To Fast or Not To Fast? Fasting in a Western World

Sophia Desiatov | 30 November 2015

As you all know, the Nativity Fast has begun. Fasting is a time of deep contemplation of one’s sins and a spiritual battlefield against temptations of the world. Fasting is one of the main foundations of Orthodox Christianity and has been a staple component of Orthodox life. It is preached by all Christian priests and is a way for all Orthodox Christians to be closer to God.

As an Orthodox Christian, fasting was indoctrinated into me at a young age. My parents would always tell me the importance of fasting, and how it strengthens our soul and as Christians, it is essential to give up foods such as chocolate or meat for a few weeks, in order not to be tempted by worldly possessions. However, my parents went the extra mile. During fasting, we would stop watching television and listening to music. It might sound strange, but not watching television and listening to music brings a peace and calm to the household. I don’t feel as hyperactive as I do when being surrounded by the loud noises of music and TV. And I accepted it, just like that. It became part of my everyday routine, that I never questioned why we fast, or why I can’t have chocolate for seven weeks. It became a part of me and of who I am.

However, living in today’s society, fasting has become more of a challenge. Throughout my high school years, friends have invited me to parties during the fasting period and I’ve declined, telling them I was fasting. Then, they asked me why I fast and what’s so special about it. Even though I told them it was part of my religion and it helps me be closer to God, their reaction makes me somewhat ashamed of fasting. I feel as if I’m being judged by society for choosing to not eat meat or dairy. Moreover, I have succumbed to peer pressure and have broken the fast. I was at a friend’s birthday party at a restaurant, and I wasn’t tempted to break the fast. But then, when the birthday cake came out, my friends were pressuring me have a slice, even though I had politely said no to the offer. They kept insisting I had a slice, and I gave in. I was ashamed that I broke down so easily and wasn’t able to hold fast to my beliefs.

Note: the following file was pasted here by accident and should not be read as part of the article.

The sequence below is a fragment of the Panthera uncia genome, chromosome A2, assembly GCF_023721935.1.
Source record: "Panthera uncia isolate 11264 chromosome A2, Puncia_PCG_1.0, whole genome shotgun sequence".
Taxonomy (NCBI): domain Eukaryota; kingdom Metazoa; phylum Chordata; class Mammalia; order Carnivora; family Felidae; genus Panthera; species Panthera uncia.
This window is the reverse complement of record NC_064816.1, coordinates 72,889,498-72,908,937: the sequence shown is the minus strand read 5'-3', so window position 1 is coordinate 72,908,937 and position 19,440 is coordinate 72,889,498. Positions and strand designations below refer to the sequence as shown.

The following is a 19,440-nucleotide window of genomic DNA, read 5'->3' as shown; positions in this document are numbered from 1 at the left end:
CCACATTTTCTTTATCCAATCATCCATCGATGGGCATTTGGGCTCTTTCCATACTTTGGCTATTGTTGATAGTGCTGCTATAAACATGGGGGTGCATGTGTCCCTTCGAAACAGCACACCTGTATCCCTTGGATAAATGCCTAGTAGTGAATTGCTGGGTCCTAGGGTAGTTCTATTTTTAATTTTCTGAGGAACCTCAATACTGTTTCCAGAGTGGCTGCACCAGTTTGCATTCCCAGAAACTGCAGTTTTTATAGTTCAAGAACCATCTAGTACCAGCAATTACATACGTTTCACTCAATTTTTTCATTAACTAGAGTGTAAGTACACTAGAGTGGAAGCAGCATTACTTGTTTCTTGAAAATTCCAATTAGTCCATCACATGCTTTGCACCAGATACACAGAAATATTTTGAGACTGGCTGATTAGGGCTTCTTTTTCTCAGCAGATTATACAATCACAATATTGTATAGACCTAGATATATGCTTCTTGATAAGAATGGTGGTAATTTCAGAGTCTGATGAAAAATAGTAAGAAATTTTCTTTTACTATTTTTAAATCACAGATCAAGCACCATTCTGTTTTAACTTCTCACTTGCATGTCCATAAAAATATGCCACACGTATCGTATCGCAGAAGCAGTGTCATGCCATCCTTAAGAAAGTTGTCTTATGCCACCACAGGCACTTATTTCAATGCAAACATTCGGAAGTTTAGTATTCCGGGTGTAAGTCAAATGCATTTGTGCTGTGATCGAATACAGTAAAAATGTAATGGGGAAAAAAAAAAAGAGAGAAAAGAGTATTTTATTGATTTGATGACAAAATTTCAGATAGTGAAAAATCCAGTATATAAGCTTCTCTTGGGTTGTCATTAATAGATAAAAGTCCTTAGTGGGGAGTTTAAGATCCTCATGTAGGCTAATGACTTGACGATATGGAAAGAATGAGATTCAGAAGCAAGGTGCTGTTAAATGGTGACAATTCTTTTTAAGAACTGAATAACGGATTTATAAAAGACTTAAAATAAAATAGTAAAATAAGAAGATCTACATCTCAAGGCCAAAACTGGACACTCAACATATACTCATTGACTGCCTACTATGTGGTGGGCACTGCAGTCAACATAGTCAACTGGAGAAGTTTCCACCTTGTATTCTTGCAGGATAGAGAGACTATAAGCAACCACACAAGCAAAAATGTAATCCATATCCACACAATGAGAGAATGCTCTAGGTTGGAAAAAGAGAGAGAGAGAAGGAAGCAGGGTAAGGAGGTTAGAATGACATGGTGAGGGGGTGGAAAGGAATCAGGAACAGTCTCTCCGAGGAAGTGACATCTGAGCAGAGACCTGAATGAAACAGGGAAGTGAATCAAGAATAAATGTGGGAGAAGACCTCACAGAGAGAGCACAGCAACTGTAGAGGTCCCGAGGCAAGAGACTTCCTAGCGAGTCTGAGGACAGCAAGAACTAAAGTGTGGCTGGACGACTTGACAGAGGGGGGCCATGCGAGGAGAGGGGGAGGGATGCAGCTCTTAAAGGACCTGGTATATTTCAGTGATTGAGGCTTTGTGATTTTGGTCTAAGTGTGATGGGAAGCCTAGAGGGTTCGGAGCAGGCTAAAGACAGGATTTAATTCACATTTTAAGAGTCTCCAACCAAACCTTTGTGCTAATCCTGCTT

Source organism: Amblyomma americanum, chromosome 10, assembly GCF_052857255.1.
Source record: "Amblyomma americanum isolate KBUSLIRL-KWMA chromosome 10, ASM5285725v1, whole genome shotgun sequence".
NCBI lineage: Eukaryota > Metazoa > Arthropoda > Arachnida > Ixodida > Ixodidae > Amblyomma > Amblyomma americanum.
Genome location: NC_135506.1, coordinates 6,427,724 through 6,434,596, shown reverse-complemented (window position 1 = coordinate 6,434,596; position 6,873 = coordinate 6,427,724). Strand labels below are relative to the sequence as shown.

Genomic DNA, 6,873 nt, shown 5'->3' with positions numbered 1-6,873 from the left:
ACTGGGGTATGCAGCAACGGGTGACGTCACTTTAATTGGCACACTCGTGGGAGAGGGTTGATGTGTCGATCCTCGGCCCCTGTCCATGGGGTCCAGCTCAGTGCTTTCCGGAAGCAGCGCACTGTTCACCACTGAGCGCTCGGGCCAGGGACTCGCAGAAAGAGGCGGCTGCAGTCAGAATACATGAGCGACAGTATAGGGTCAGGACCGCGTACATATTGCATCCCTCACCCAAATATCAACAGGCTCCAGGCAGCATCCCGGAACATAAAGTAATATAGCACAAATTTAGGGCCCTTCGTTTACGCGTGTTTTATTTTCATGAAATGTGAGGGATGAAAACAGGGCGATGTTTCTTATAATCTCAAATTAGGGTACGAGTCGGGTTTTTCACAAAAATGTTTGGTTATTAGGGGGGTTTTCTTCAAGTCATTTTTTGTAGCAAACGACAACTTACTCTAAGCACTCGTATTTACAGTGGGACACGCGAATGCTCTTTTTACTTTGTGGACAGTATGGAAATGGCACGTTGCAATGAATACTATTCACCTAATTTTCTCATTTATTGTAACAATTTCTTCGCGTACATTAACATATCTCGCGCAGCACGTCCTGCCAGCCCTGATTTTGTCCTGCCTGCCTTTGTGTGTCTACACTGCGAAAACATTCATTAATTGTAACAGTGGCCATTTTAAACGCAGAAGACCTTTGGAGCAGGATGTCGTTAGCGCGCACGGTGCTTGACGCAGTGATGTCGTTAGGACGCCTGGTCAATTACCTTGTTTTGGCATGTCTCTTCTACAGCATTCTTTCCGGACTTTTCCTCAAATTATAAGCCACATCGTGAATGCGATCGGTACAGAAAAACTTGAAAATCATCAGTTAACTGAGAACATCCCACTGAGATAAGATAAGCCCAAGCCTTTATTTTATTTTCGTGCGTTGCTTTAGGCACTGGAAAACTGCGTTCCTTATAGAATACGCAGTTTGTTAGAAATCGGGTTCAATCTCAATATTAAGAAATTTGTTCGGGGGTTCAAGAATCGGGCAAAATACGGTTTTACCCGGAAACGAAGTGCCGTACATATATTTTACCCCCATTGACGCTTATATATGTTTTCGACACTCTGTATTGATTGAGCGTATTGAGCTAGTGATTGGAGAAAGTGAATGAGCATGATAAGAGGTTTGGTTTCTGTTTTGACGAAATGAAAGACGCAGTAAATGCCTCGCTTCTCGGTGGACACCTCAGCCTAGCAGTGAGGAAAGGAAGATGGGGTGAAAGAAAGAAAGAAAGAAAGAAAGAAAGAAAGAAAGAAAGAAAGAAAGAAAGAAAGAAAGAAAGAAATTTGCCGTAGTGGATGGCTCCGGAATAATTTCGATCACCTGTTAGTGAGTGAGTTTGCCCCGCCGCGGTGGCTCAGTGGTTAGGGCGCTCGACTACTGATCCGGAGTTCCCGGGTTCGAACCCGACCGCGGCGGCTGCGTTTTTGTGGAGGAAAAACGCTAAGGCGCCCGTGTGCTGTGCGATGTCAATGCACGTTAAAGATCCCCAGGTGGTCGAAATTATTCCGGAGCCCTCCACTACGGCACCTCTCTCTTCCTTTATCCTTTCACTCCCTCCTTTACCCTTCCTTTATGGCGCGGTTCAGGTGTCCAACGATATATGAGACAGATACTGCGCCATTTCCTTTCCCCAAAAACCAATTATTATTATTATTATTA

Though I do have friends that are understanding of my beliefs and respect my decisions, it’s still disheartening to be pressured into doing something that is against your character and who you are, more so when your friends are the ones pressuring you. It’s also a shame that nowadays, people – more specifically, young children – of Orthodox faith don’t partake in the fasting period. Some people make excuses in order not to fast, and they don’t feel ashamed that they are twisting one of the foundations of Christianity to suit their needs. Fasting is a strict commandment of the Orthodox Church and it must be obeyed. St Philaret of New York tells in one of his sermons that fasting is a ‘Church law’ and every Christian must adhere to it. He goes further to say that one who does not fast and disobeys the Church stops being a Christian. It is important that we, as Christians, should maintain one of the commandments of the Orthodox Church.

People might say that fasting is a struggle and difficult to commit to. Yes, it is a struggle, but a necessary one. Though it weakens our physical nature, it strengthens our spiritual nature, so that we will be ready to accompany God in Paradise.

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